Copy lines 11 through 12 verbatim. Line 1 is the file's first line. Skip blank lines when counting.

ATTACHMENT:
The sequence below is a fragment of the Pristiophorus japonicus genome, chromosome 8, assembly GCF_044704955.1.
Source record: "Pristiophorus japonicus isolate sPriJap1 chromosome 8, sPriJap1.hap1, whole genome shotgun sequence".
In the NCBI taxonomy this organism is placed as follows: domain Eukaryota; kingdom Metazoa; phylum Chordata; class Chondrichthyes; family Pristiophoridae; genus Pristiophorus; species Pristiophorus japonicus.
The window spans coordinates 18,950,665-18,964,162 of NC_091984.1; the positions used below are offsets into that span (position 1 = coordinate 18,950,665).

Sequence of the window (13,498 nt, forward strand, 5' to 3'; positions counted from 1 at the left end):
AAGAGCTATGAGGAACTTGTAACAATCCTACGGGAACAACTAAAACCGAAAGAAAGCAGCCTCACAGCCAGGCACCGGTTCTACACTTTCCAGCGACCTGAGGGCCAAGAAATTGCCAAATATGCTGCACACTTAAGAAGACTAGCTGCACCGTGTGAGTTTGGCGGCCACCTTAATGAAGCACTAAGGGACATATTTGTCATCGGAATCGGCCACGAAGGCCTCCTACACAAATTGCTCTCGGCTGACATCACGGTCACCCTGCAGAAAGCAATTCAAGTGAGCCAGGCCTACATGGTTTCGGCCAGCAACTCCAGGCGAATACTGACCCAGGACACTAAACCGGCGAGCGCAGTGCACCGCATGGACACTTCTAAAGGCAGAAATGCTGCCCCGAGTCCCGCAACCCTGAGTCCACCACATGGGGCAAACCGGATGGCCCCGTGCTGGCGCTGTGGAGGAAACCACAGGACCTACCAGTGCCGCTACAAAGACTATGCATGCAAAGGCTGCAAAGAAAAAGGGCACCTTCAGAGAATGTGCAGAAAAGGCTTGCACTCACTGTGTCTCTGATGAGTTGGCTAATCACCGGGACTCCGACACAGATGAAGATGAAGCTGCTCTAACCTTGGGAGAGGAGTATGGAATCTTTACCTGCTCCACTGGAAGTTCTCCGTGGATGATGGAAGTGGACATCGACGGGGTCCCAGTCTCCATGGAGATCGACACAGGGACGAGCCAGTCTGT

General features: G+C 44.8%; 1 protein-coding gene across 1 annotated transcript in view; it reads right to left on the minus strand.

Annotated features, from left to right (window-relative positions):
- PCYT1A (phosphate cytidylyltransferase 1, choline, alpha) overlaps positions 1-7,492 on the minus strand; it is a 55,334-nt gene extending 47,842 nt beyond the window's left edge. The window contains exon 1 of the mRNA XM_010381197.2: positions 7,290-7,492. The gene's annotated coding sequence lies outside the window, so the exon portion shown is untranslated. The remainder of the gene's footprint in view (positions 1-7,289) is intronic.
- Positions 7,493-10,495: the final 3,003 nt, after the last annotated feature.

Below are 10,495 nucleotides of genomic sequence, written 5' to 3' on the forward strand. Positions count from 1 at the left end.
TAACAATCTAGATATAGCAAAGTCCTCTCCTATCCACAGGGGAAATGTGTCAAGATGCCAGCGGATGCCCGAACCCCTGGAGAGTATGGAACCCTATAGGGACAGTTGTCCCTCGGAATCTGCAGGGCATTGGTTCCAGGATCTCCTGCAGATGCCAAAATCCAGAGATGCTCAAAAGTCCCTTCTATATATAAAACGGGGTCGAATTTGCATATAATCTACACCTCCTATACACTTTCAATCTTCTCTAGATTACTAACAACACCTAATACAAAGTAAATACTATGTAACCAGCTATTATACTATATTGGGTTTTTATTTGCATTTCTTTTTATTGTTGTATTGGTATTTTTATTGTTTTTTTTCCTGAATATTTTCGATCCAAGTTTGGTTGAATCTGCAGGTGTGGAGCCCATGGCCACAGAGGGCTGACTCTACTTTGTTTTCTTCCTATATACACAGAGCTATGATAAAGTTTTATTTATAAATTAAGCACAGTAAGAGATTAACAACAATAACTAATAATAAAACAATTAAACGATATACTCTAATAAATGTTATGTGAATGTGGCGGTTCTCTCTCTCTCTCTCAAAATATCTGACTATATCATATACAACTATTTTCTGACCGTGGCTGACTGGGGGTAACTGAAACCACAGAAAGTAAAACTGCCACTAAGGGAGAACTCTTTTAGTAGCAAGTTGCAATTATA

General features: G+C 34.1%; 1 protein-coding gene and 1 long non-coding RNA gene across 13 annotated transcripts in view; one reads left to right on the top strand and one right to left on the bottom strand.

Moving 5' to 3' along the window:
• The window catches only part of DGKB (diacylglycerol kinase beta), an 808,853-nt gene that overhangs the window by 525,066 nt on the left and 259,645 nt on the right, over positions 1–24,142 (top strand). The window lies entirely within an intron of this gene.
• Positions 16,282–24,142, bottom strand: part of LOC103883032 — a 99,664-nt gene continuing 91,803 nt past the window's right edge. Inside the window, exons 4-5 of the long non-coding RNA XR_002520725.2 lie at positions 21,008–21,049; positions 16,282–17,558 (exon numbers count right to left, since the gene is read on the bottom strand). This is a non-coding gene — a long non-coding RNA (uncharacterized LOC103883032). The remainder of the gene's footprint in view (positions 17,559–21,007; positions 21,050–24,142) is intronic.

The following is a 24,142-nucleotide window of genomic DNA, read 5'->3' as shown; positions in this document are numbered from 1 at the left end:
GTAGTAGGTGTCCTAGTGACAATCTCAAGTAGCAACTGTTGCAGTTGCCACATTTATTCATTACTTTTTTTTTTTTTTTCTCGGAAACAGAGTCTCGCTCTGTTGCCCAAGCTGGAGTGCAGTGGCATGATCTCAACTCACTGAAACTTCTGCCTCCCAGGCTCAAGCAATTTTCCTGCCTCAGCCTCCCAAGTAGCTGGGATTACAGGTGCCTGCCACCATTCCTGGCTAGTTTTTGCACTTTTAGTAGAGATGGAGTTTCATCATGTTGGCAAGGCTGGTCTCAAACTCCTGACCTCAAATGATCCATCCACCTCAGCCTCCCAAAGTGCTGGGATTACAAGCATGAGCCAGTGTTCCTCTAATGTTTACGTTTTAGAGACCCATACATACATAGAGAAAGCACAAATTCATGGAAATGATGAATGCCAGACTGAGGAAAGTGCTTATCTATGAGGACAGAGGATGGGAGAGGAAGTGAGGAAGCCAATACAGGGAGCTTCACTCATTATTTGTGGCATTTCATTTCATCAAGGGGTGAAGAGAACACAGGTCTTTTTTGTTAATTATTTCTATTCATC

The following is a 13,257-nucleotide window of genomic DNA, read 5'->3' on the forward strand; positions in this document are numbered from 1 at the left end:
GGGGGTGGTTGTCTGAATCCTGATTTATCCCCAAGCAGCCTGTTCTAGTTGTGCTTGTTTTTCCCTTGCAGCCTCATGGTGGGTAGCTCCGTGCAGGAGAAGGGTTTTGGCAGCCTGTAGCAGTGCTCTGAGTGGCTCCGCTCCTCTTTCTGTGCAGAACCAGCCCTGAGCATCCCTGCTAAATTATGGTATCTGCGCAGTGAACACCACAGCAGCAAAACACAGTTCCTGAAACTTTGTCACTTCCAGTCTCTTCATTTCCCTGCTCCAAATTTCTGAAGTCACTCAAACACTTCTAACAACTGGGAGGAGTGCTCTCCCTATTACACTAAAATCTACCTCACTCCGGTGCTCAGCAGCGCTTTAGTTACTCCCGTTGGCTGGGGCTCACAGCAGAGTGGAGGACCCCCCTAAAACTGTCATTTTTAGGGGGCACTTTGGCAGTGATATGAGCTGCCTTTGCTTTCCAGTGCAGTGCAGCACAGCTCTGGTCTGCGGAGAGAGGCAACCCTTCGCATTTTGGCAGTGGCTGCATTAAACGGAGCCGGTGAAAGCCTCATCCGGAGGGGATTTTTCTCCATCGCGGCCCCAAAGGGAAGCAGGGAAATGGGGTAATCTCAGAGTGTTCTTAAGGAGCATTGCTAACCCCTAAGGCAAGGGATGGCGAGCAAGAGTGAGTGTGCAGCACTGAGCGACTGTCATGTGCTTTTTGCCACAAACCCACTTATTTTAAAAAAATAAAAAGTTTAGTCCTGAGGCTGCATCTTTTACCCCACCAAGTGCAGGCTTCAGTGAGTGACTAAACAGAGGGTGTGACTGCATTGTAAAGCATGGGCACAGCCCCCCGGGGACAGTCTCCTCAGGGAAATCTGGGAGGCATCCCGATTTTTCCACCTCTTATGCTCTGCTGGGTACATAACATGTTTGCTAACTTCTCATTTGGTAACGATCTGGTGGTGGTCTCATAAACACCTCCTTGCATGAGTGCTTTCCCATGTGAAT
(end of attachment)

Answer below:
Below are 10,495 nucleotides of genomic sequence, written 5' to 3' on the forward strand. Positions count from 1 at the left end.
TAACAATCTAGATATAGCAAAGTCCTCTCCTATCCACAGGGGAAATGTGTCAAGATGCCAGCGGATGCCCGAACCCCTGGAGAGTATGGAACCCTATAGGGACAGTTGTCCCTCGGAATCTGCAGGGCATTGGTTCCAGGATCTCCTGCAGATGCCAAAATCCAGAGATGCTCAAAAGTCCCTTCTATATATAAAACGGGGTCGAATTTGCATATAATCTACACCTCCTATACACTTTCAATCTTCTCTAGATTACTAACAACACCTAATACAAAGTAAATACTATGTAACCAGCTATTATACTATATTGGGTTTTTATTTGCATTTCTTTTTATTGTTGTATTGGTATTTTTATTGTTTTTTTTCCTGAATATTTTCGATCCAAGTTTGGTTGAATCTGCAGGTGTGGAGCCCATGGCCACAGAGGGCTGACTCTACTTTGTTTTCTTCCTATATACACAGAGCTATGATAAAGTTTTATTTATAAATTAAGCACAGTAAGAGATTAACAACAATAACTAATAATAAAACAATTAAACGATATACTCTAATAAATGTTATGTGAATGTGGCGGTTCTCTCTCTCTCTCTCAAAATATCTGACTATATCATATACAACTATTTTCTGACCGTGGCTGACTGGGGGTAACTGAAACCACAGAAAGTAAAACTGCCACTAAGGGAGAACTCTTTTAGTAGCAAGTTGCAATTATA